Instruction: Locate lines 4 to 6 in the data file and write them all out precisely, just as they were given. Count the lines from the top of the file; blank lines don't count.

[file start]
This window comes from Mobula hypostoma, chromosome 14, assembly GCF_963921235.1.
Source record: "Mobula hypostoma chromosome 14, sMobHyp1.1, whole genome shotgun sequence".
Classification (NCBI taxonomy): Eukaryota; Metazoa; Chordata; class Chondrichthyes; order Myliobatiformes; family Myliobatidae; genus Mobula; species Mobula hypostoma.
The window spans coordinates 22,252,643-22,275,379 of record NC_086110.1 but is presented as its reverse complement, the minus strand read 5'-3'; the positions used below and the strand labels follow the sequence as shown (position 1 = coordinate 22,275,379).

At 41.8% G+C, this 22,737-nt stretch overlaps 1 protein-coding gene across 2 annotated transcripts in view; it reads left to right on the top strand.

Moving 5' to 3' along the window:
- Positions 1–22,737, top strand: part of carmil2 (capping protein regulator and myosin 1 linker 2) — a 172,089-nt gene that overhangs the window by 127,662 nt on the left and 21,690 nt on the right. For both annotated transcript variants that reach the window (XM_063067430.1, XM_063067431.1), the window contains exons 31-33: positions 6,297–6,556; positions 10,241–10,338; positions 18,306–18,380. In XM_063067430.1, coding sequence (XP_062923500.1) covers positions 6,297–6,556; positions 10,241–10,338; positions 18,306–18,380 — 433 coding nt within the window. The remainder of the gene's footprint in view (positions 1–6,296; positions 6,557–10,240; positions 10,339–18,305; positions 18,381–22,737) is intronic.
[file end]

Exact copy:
The window spans coordinates 22,252,643-22,275,379 of record NC_086110.1 but is presented as its reverse complement, the minus strand read 5'-3'; the positions used below and the strand labels follow the sequence as shown (position 1 = coordinate 22,275,379).

At 41.8% G+C, this 22,737-nt stretch overlaps 1 protein-coding gene across 2 annotated transcripts in view; it reads left to right on the top strand.

Moving 5' to 3' along the window: